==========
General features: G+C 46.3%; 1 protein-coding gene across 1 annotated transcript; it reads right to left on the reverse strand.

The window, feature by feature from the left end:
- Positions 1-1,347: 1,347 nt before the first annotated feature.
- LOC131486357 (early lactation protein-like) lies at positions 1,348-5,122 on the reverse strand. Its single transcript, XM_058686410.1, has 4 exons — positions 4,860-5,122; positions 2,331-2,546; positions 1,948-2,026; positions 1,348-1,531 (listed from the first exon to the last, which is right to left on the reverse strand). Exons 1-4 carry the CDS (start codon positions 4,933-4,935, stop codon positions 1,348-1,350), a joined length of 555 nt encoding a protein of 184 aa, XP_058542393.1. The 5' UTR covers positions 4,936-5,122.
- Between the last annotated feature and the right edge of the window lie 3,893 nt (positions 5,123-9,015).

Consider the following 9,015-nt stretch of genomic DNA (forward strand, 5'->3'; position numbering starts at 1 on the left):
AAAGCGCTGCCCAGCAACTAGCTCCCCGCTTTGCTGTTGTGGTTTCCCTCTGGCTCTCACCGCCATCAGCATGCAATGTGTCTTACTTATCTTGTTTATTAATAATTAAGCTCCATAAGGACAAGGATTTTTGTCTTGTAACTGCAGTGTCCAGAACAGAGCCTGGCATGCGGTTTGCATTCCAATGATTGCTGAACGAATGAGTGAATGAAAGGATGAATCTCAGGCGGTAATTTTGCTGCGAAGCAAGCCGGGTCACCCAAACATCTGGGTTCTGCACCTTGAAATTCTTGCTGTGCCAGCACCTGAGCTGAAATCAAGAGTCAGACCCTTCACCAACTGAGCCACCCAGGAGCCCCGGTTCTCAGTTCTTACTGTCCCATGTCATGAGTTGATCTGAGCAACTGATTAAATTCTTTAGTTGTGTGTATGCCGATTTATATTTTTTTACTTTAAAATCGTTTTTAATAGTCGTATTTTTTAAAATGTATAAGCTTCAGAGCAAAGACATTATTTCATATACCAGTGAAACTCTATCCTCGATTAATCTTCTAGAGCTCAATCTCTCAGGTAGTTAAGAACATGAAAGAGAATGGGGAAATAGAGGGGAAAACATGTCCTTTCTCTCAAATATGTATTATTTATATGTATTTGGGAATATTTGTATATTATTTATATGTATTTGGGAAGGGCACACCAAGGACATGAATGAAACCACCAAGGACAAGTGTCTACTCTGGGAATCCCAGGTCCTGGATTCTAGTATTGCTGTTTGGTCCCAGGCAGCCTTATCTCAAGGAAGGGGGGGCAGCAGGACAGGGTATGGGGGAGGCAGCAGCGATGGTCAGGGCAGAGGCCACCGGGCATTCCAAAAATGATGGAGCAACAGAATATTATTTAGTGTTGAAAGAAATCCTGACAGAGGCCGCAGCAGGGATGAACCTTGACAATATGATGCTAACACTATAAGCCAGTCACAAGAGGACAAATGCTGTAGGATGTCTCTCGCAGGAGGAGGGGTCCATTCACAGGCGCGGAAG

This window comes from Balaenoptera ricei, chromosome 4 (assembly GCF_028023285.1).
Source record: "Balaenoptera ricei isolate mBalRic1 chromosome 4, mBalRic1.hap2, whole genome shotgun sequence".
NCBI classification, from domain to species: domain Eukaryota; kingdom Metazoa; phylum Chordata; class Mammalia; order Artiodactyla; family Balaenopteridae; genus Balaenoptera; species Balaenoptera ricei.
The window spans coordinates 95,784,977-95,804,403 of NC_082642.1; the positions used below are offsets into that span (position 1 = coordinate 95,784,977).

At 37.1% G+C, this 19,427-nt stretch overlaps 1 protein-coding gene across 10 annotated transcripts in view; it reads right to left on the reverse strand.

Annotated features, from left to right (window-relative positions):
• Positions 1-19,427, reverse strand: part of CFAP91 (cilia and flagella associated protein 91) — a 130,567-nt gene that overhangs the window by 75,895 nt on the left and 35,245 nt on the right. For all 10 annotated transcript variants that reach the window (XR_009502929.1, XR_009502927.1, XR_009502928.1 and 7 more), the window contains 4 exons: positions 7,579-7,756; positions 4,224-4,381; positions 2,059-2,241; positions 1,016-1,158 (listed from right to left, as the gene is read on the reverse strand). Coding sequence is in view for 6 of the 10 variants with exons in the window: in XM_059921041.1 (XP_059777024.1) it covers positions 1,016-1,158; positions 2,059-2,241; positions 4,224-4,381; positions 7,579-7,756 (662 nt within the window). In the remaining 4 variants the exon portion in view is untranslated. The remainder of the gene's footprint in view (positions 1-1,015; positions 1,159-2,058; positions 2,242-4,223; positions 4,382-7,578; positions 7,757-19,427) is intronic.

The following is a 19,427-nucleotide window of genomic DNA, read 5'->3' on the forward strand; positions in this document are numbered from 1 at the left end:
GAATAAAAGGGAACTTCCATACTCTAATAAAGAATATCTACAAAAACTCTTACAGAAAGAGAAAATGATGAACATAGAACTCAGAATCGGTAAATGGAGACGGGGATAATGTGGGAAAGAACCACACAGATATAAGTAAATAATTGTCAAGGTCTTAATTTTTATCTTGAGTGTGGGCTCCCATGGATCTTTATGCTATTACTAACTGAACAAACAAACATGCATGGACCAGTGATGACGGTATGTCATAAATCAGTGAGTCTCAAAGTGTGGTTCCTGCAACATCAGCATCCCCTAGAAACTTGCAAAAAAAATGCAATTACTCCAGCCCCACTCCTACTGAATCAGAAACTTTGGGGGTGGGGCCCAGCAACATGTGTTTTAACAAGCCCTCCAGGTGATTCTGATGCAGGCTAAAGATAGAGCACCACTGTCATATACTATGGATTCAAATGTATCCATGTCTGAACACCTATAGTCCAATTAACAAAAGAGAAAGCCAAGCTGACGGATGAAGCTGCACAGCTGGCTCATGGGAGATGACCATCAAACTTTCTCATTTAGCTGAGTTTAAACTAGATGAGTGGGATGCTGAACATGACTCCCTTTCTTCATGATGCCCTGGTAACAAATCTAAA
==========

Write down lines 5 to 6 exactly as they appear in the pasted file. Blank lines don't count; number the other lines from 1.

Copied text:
- Between the last annotated feature and the right edge of the window lie 3,893 nt (positions 5,123-9,015).

Consider the following 9,015-nt stretch of genomic DNA (forward strand, 5'->3'; position numbering starts at 1 on the left):